August 17, 2011

Monaghan-Derrig wins Maine House seat in Cape Elizabeth

She will occupy the seat vacated in May by fellow Democrat Cynthia Dill, who was elected in May to the Senate.

By Trevor Maxwell tmaxwell@mainetoday.com
Staff Writer

CAPE ELIZABETH — Democrat Kimberly Monaghan-Derrig defeated Republican Nancy Thompson in a special election Tuesday to win the District 121 seat in the Maine House of Representatives.

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Kimberly Monaghan-Derrig

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Nancy Thompson

Monaghan-Derrig beat out Thompson in a tight race between political newcomers.

The unofficial results, posted by the town shortly after the polls closed at 8 p.m. Tuesday, showed 1,340 for Monaghan-Derrig and 1,164 for Thompson.

Both women are 52 and neither had ever run for state office.

"I'm thrilled to have been elected by the town of Cape Elizabeth. Having grown up here, I'm especially gratified that the voters chose me as their next representative," Monaghan-Derrig said Tuesday night. "I'm going to go there and work hard and represent the views and values of Cape Elizabeth."

Voting was steady throughout the day at the Cape Elizabeth High School cafeteria.

Town Clerk Debra Lane reported that 1,801 residents voted at the school, while 708 submitted absentee ballots. The overall turnout of 2,509 represented 33 percent of the town's registered voters.

House District 121 covers most of Cape Elizabeth, except for some northern portions that are part of District 123.

The special election became necessary when Democrat Cynthia Dill vacated the District 121 seat this spring. Dill was elected to the state Senate in a special election held May 10.

Gov. Paul LePage set the election date for Aug. 16 in Cape Elizabeth because he wanted the District 121 opening filled before a special legislative session that's set for Sept. 27. Lawmakers are expected to vote on proposed changes to Maine's congressional districts.

Monaghan-Derrig, who grew up in Cape Elizabeth with six siblings, works in tourism marketing. She serves on the town's school board, has a background in economic development and is pursuing a master's degree in public policy at the Muskie School of Public Service in Portland.

Monaghan-Derrig said she will likely step down from the Cape Elizabeth School Board before the November elections.

With just over a month to campaign, Monaghan-Derrig positioned herself as someone who will stand up to LePage, his administration and his Republican allies in the Legislature. She has said the governor's policies, particularly rollbacks on environmental safeguards, are out of step with the values of Cape Elizabeth.

Monaghan-Derrig summed up her platform with "the four E's": economic development through job creation, education, the environment, and equal rights for all. She supports marriage equality, a public health care option and same-day voter registration.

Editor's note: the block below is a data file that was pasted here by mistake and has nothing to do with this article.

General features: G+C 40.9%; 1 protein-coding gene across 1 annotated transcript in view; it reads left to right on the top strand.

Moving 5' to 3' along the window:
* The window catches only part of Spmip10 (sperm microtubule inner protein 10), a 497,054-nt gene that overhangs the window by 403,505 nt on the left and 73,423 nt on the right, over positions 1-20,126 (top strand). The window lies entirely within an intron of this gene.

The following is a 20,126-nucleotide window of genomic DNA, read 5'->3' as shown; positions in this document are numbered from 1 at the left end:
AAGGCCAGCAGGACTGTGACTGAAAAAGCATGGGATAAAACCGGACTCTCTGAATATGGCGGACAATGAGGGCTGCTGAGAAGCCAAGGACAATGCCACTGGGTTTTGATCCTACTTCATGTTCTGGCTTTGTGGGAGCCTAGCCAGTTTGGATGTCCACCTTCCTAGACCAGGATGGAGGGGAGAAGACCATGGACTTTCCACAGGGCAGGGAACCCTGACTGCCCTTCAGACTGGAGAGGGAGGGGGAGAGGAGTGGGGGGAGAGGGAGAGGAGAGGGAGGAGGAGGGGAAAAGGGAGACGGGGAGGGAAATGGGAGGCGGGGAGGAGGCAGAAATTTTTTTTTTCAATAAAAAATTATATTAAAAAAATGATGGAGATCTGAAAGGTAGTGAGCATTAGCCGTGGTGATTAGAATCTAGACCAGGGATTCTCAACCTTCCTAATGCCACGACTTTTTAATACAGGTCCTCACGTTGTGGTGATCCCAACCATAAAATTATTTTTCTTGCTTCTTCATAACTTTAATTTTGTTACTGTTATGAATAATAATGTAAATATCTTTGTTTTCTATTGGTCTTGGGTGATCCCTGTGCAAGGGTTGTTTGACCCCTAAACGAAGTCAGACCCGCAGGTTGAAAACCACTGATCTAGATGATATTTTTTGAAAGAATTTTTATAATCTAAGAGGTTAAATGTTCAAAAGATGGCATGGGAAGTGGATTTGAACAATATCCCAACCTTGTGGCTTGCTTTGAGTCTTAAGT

Richard Sullivan, a neurologist who has lived in Cape Elizabeth since 1976, said his vote Tuesday was a party-line vote.

"She is going to help balance out the Republican majority that we have now," he said after casting his vote.

Sullivan said he is not comfortable with Republicans controlling the state House, the Senate and the governor's office. "Nothing about the governor fits my world view," he said.

With the election of Monaghan-Derrig, the House has 78 Republicans, 72 Democrats and one unenrolled member.

Zuzka Sladek said she appreciates Monaghan-Derrig's background in education.

"She's got a good track record," said Sladek, who was born in Canada to Czechoslovakian parents. She became a citizen last year, and this was the second election in which she was able to vote.

During her door-to-door visits, Thompson told voters that she would think and vote independently in Augusta. She described herself as a consensus builder who would work toward ending political gridlock. Cutting spending, lowering taxes and bringing more jobs to Maine were her key talking points.

She has volunteered with Cape Elizabeth schools, St. Bartholomew's Catholic Church, the Junior League of Portland and several other organizations over the past 25 years.

Thompson is also vice president of the Center for Grieving Children in Portland, where she has served on the board since 2006.

Tom McAteer, an engineer who has lived in town since 1998, supported Thompson.

"The Democratic Party in Maine has lost track of the middle-class family," McAteer said. "We need change, that's what it comes down to."

Perri Lawler said she has known Thompson for 20 years, and described the candidate as kind, intelligent, level-headed and cooperative.

"She is fair. She can look at things objectively," Lawler said.

Monaghan-Derrig said she was glad for the opportunity to get to know Thompson.

"I want to thank Nancy for running a really hard-fought campaign," Monaghan-Derrig said. "It was not easy. This was a challenging campaign in a short time period, and every moment counted. She is a wonderful woman who does great things for Cape Elizabeth."

 

Staff Writer Trevor Maxwell can be contacted at 791-6451 or at: tmaxwell@pressherald.com

 

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